DESCRIPTION (provided by applicant): One of the key features thought to be important in the development of brain tumors is the serial acquisition of mutations that affect critical tumor suppressor genes (TSGs). Although classical TSGs such as p53, RB1 and PTEN have been shown to be mutated in subsets of brain tumors, these genes have also been implicated in most human cancers and still relatively few brain tumor specific TSGs have been identified to date. Unfortunately, positional cloning methods and candidate gene approaches to find TSGs have been very labor intensive and unsuccessful. Clearly, an unbiased, robust and high-throughput method to detect these mutations would accelerate the discovery of these genes and promote a better understanding of brain tumorigenesis, as well as provide potential new targets for therapeutic intervention. Most TSGs are inactivated as a result of either nonsense or frameshift mutations in the coding region. Because this observation is so consistent, finding premature stop codons in candidate genes, therefore, has been the main way of identifying TSGs. Nonsense and frameshift mutations, however, frequently result in the rapid degradation of the mutant mRNA through the mechanism of nonsense mediated decay (NMD). Inhibition of NMD, e.g. by using emetine, results in increased levels of the mutant mRNA in the cell, and we have shown that these mRNAs can then be detected using gene expression arrays because they are present at higher levels than in untreated cells. Unfortunately, the drugs used to inhibit NMD also result in mRNA increases for a large number of transcripts due to stress responses. We have overcome this potential problem to a large extent by incorporating actinomycin D treatment into the protocol, which largely prevents induction of the stress response genes. We now propose to use inhibition of NMD to identify TSGs in gliomas and investigate their functional significance using a combination of cell and molecular biology approaches. These novel genes will significantly improve our understanding of the fundamental events that give rise to gliomas and through the identification of novel biomarkers may ultimately assist in the sub-classification of tumors and the identification of novel therapeutic targets.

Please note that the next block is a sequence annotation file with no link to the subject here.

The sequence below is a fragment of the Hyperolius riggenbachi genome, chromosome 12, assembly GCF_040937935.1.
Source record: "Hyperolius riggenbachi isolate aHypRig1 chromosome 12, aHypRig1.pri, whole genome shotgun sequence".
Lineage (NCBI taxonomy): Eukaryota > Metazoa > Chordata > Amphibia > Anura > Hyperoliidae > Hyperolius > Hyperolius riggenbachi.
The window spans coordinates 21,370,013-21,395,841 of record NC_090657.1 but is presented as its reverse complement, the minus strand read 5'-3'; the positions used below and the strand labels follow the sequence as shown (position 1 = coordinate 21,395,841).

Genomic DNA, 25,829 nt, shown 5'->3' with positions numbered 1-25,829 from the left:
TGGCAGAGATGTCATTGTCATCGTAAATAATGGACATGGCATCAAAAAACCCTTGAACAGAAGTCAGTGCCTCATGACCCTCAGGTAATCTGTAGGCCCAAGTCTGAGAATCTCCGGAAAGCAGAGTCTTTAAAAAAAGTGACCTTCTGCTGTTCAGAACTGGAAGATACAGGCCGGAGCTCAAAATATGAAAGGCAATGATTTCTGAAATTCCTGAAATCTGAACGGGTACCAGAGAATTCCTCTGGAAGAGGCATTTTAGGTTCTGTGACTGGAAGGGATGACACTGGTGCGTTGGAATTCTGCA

|Effective start/end date||7/20/05 → 5/31/10|
- National Institutes of Health: $389,274.00
- National Institutes of Health: $400,256.00
- National Institutes of Health: $395,802.00
- National Institutes of Health: $322,322.00